What are the Differences Between Termites and Ants?

Take a look at the differences between termites and ants, specifically carpenter ants.

differences between ants and termites

Both carpenter ants and termites swarm when it’s time for mating, and both are known for causing damage to wood. In fact, there are many species of ants that swarm and may be confused with termite swarmers. However, they have more differences than they do similarities.

differences between termites and ants

Body Shape

One of the key differences between termites and ants is the shape of their bodies. Carpenter ants, along with other ants, have narrow waists. Termites, on the other hand, have more broad waists.

Antennae

Termite antennae are unique from those of ants because they look like little beads or balls. Ant antennae will look segmented and are distinctly elbowed.

Wings

Remember that carpenter ants and termites only have wings when they’re swarming. However, if you do spot them with wings, there are a couple of ways to tell them apart, though these identifiers may be difficult to see. Both insects have two sets of wings. Termites’ wings are pretty much uniform in size while ants have two large forewings and two smaller hind wings.

Diets

Termites are known for eating wooden structures because they need the cellulose within the wood to survive. Do carpenter ants eat wood? No. Rather they make their homes in the wood, excavating the shavings as they burrow further into structures. Unlike termites, carpenter ants’ diets consist of sugars and proteins.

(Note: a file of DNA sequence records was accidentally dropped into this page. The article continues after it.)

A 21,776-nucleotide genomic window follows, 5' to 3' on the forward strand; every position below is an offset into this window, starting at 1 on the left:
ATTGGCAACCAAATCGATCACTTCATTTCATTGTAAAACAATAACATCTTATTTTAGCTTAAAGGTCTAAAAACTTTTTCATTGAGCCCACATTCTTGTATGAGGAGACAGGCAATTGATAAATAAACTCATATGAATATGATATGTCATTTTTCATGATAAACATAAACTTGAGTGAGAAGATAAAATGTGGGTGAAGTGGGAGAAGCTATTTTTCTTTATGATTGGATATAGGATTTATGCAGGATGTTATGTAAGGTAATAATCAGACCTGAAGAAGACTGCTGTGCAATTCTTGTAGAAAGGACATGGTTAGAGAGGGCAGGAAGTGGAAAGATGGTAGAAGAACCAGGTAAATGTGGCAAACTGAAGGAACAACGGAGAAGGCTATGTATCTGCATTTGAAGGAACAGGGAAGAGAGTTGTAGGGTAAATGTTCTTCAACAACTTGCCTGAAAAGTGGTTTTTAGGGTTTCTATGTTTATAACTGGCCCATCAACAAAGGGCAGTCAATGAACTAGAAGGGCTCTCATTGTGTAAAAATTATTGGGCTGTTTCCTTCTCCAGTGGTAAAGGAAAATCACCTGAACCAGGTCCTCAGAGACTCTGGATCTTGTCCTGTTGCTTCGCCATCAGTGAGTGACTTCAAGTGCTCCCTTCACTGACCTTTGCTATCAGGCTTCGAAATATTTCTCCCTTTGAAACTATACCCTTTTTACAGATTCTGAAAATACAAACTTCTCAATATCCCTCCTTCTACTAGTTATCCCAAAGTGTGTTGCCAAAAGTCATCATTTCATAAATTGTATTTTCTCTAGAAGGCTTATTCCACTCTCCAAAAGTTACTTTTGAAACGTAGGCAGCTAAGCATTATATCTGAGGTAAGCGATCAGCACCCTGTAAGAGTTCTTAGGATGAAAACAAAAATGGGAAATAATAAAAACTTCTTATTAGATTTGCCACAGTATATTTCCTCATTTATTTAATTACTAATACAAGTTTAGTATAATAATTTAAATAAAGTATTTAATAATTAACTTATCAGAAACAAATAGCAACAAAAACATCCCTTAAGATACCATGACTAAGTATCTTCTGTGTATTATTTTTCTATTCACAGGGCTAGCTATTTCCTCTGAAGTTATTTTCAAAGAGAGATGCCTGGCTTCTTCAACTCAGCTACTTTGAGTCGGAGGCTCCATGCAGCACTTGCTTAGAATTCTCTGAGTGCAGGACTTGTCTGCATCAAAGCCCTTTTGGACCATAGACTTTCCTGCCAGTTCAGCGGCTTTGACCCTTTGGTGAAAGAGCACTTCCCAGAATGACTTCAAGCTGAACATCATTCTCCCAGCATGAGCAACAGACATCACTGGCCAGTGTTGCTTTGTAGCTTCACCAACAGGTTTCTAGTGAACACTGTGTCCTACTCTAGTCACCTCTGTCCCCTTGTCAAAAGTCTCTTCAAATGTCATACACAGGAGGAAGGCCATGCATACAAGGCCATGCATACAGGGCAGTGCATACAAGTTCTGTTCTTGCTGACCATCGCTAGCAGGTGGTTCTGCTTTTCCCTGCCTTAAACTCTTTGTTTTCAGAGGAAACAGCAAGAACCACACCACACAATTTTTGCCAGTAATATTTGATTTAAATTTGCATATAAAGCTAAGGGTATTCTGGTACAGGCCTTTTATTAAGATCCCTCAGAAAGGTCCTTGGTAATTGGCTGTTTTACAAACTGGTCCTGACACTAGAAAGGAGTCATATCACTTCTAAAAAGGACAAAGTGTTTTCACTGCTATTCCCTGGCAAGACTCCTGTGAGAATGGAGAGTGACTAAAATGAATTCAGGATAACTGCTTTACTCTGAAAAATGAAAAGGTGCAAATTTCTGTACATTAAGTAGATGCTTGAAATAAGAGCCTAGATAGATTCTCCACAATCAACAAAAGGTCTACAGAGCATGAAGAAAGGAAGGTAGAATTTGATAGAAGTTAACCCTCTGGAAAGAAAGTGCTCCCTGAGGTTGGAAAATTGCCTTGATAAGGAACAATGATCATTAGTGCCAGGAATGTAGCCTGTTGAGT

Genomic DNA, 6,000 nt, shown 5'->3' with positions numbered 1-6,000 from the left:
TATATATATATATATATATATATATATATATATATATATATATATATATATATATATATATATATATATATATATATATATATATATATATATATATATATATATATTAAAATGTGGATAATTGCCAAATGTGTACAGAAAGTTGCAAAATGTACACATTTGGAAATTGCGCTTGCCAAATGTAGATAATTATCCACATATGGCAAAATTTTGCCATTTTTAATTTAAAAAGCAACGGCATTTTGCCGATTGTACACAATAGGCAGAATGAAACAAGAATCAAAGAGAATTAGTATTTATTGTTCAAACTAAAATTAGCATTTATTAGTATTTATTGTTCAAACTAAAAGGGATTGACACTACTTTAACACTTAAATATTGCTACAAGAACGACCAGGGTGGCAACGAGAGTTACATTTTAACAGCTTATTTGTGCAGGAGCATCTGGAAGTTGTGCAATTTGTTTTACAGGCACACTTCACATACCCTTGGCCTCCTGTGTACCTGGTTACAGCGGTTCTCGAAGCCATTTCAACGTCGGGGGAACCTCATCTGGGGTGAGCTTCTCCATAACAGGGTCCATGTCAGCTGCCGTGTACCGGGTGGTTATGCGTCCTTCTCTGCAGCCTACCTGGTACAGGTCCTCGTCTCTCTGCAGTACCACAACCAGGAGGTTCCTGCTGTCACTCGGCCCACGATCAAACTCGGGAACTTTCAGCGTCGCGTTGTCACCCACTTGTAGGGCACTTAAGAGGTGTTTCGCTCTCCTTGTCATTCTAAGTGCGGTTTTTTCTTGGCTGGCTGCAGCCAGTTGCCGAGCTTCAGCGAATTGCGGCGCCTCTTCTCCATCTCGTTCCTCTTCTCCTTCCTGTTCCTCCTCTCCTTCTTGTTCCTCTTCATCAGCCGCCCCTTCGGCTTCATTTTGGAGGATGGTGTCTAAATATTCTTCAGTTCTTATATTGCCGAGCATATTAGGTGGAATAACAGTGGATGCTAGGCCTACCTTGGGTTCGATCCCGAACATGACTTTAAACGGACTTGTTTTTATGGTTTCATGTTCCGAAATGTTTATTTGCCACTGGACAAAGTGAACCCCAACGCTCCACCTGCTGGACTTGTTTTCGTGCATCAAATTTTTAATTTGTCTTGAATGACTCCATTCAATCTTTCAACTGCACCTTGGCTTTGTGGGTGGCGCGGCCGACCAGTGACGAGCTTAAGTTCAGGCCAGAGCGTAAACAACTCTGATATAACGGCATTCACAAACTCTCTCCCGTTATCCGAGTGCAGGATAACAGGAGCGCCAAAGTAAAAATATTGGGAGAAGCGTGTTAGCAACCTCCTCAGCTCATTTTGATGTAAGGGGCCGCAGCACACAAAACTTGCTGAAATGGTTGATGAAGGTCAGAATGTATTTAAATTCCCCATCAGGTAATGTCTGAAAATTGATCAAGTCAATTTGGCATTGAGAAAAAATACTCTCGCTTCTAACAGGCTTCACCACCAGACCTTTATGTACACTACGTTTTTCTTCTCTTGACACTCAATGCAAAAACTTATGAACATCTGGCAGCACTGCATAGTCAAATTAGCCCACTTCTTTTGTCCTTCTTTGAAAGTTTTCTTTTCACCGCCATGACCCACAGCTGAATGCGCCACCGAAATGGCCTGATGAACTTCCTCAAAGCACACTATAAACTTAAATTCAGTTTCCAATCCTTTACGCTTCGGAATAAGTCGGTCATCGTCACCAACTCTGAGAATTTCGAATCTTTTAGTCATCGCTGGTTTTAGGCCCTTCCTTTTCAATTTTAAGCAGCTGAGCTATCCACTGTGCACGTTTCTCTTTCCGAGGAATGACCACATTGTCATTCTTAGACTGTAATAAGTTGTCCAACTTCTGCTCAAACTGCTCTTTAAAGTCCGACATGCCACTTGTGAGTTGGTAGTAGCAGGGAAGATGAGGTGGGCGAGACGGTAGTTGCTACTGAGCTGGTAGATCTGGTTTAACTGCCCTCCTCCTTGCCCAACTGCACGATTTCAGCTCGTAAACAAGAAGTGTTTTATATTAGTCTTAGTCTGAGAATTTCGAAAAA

Visibility

A termite’s habitat depends on the termite species. Unless you spot a swarm, you’re more likely to spot signs of termites rather than the actual insect. Key signs that you have termites include discarded wings, mud shelter tubes, or wood damage. Carpenter ants, however, will venture out to forage for food, so you may actually see them in your home.

Attractants

Both termites and carpenter ants are attracted to moisture in your home. Naturally, they’re also both attracted to wood and easy points of entry. However, that’s where the list of what attracts carpenter ants and termites begins to deviate. Another of the differences between termites and ants is that the carpenter ants don’t eat wood, so they’ll be attracted to other sources of food. They can have a bit of a sweet tooth, so keep syrups, honey and sugar stored properly. In addition, they need protein sources, so don’t leave out items like pet food or meats.

If you think you have either pest in your house or building, contact Terminix®. A trained pest control professional can evaluate your problem and work with you to customize a control and prevention plan.

 

 

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